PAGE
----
And there nothing whatsoever about a handgrip that sticks out, or a modular aluminum receiver, that makes an AR-15 more dangerous than a traditional-looking rifle like a Ruger Mini-14. They fire the same ammunition at the same rate (one and only one shot per trigger pull) as other civilian rifles, and have the same range of magazine capacities.

Actually, it's not.

It is, however, the American homeowner's rifle of choice, by a huge margin.

You are aware that rifles are the least misused of all weapons in this country, yes?

Murder, by State and Type of Weapon, 2013 (FBI)

Total murders...................... 12,253
Handguns............................ 5,782 (47.2%)
Firearms (type unknown)............. 2,079 (17.0%)
Clubs, rope, fire, etc.............. 1,622 (13.2%)
Knives and other cutting weapons.... 1,490 (12.2%)
Hands, fists, feet.................... 687 (5.6%)
Shotguns.............................. 308 (2.5%)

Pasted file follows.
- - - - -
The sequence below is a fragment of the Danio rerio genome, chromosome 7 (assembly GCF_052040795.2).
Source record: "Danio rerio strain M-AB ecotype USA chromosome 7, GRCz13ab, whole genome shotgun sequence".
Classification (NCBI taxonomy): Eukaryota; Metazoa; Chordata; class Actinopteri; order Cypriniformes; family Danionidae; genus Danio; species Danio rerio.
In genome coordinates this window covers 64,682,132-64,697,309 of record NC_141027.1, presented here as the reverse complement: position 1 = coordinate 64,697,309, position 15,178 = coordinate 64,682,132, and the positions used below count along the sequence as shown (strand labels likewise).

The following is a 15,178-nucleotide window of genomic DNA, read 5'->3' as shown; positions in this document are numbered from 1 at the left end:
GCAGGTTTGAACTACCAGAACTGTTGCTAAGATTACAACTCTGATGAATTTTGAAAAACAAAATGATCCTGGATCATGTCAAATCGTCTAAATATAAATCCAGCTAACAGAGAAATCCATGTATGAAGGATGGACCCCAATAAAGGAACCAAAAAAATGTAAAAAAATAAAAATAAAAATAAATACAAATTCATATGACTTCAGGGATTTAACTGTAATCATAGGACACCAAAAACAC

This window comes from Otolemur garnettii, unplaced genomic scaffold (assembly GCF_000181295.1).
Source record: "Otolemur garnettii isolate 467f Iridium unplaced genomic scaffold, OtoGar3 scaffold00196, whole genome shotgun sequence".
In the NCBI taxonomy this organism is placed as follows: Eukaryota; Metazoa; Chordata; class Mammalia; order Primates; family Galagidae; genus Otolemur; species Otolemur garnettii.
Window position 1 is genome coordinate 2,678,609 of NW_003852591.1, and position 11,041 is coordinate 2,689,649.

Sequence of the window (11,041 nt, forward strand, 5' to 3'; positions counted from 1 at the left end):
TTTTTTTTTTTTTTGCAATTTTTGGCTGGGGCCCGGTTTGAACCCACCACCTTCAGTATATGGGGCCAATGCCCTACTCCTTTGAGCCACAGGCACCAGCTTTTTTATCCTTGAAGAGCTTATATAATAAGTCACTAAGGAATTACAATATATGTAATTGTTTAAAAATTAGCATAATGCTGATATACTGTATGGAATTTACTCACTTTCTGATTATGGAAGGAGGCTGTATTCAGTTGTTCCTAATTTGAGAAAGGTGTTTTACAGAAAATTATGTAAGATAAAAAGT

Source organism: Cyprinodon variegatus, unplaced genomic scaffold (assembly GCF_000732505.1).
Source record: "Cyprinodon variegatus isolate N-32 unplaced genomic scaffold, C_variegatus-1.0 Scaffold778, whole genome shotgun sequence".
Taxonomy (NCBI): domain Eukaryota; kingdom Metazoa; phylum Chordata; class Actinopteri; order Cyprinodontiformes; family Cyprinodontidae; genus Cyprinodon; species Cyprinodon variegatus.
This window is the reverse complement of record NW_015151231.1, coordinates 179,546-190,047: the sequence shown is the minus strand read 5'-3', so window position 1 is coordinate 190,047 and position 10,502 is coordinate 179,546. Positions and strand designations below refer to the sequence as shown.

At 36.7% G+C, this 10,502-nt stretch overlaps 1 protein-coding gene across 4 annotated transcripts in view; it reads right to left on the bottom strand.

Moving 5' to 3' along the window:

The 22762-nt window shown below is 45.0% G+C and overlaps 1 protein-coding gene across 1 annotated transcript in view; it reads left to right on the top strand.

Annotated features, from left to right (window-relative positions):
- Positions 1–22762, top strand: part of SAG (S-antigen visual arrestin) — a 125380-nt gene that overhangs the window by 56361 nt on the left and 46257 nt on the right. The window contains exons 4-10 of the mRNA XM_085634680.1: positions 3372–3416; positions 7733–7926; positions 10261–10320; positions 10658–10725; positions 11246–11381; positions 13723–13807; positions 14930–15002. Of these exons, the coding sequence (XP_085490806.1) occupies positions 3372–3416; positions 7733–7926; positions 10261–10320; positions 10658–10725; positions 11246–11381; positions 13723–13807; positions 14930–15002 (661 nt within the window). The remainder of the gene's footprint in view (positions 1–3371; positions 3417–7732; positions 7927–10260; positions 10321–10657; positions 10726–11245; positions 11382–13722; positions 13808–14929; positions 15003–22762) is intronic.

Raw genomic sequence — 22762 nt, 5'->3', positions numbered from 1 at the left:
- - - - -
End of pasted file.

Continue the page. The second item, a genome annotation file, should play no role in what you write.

Rifles................................ 285 (2.3%)


The trend in rifle homicide is down, even though the AR-15 platform has been the most popular civilian rifle in the United States for going on two decades now.

Rifle homicides, 2005-2013 (from FBI Uniform Crime Reports 2005-2013, Table 20, collated):

2005: 442
2006: 436
2007: 450
2008: 375
2009: 348
2010: 358
2011: 323
2012: 302
2013: 285

And that's for all rifles combined. FWIW, the worst mass shooting in U.S. history was carried out using a pair of ordinary-looking pistols, which fire just as fast as an AR or any other civilian rifle, and a backpack full of low-capacity magazines. Anyone who is fighting to outlaw the most popular rifles isn't going after "gun violence", they are going after lawful ownership.